Glenn talked about how he has developed “an extended family” of more than 1,000 people with whom he has worked in his more than 30 years as a youth sports coach.
“In coaching those young men and women, color was never an issue for me,” he said. “It’s all about coaching kids all the same and respecting one another.”
Glenn has been on the council since 2012 and been a forceful advocate — along with many other city leaders and members of the new community — to build a replacement facility for the aging Havre de Grace High School and Havre de Grace Middle School. The state and local governments have provided the funding and the combined middle and high school is on track to open for the start of the 2020-2021 school year.
“This council went to bat for a new school, a replacement school — for all kids, to give them opportunities that they weren’t getting in the current arrangement,” Glenn said.
He also praised how the city has funded placing school resource officers from the city police department in all four Havre de Grace schools.
“To see the interaction with the school resource officers with our kids on a daily basis in the school system, shows that it’s working,” Glenn said. “It’s a great interaction; does that mean that we can get complacent, absolutely not.”
Boyer, who also has been an advocate for a new school, said she has heard many residents “talk a lot about futures or opportunities for their kids.”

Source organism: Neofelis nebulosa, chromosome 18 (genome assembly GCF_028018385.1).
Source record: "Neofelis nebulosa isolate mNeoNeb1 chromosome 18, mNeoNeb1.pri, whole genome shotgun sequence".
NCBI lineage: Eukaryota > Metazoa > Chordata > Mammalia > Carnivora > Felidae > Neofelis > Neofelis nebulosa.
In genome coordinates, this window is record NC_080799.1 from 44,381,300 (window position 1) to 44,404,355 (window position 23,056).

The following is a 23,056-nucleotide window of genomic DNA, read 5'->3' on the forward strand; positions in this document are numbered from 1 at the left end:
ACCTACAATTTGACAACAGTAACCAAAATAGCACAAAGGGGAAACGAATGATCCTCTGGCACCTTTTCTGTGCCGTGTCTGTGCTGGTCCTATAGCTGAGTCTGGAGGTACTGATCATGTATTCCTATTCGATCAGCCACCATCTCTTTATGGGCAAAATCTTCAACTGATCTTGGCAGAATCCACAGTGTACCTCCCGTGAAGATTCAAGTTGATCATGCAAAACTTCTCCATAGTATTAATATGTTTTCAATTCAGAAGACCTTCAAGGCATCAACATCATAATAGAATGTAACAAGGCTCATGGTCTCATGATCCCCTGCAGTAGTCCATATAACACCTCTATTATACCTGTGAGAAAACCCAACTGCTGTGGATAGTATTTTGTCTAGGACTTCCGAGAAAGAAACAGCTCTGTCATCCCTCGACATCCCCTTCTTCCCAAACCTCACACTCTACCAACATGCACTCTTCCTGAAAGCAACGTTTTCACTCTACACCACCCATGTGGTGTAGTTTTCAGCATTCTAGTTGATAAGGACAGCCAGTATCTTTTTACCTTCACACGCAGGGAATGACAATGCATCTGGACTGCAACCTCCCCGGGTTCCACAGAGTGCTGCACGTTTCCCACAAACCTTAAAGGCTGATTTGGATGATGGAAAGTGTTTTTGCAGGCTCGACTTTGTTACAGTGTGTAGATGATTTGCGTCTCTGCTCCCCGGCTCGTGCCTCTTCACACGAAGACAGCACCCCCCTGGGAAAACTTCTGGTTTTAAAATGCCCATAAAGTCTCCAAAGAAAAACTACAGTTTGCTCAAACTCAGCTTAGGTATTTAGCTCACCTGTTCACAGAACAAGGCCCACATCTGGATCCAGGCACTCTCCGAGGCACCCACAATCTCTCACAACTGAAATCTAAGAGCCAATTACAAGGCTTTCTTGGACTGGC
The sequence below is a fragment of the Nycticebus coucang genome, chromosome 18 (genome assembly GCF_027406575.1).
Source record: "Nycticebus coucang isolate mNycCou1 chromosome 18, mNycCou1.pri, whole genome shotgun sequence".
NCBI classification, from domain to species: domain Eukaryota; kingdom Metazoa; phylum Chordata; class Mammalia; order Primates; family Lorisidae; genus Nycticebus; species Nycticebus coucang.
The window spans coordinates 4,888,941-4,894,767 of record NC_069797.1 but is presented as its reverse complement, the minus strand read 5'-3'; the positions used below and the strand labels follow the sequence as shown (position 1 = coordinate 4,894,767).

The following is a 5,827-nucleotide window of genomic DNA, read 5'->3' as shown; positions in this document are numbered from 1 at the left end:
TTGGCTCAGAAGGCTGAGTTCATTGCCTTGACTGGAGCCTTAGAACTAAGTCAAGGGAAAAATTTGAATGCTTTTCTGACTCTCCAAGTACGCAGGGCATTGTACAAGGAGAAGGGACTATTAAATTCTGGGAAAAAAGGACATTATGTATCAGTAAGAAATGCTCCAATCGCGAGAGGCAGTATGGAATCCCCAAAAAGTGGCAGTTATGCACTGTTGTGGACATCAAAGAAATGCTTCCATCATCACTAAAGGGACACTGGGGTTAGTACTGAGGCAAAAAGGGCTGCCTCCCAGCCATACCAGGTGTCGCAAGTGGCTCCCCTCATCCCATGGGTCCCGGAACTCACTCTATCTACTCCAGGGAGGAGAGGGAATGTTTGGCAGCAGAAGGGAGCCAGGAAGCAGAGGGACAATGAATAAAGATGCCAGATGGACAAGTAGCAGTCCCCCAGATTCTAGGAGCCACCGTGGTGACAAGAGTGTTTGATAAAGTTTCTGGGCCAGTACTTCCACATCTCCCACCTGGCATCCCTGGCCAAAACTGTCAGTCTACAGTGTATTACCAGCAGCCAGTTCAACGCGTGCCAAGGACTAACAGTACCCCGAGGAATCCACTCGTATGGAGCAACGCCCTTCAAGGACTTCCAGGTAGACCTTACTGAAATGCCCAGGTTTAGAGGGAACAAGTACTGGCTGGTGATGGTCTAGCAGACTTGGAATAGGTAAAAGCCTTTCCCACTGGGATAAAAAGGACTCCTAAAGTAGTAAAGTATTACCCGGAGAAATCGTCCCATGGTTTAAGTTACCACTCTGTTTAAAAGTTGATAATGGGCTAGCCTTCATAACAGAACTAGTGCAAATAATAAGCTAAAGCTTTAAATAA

“What I hear throughout [the community] is a lot of concern in regards to the hospital,” she said. “I am very concerned that we’re losing acute care capabilities.”
University of Maryland Upper Chesapeake Health received state approval this spring to move ahead with its plan to consolidate hospital services in Harford County by closing Harford Memorial, opening a free-standing medical center with an adjacent special psychiatric hospital in Aberdeen in its place, and shifting the medical and surgical beds in Havre de Grace to an expanded Upper Chesapeake Medical Center in Bel Air.
Upper Chesapeake Health officials have said Harford Memorial will remain open while the Aberdeen medical facility is under construction. That facility is expected to open in two-and-a-half to three years.
“The void that’s left there [by closing Harford Memorial] is the void that is the same of most rural communities and that is the lack of primary care, and we don’t have access to good primary care in Havre de Grace,” Boyer said.
“What we need is to get creative and look for ways to encourage more primary care in Havre de Grace,” she added.
Wehner said he has heard people talk about “pay disparities” as an issue of concern.
“From what I have seen of the Floyd incident — pretty much what everybody else has seen by video — that it appears that a wrong happened and that there is a legitimate complaint,” he said, noting that he is “at a loss” as to how Floyd’s death translates into other issues affecting society.
Jaffe said the video of the candidate forum will be online through the election, and he encouraged people to watch it. He also urged people to vote on June 23.
“Voting is the major power that we all have in this democracy, and it is our power at the local level, at the state level and at the national level,” he said. “And, there is nothing more important that any of us can do, than exercising our right to vote.”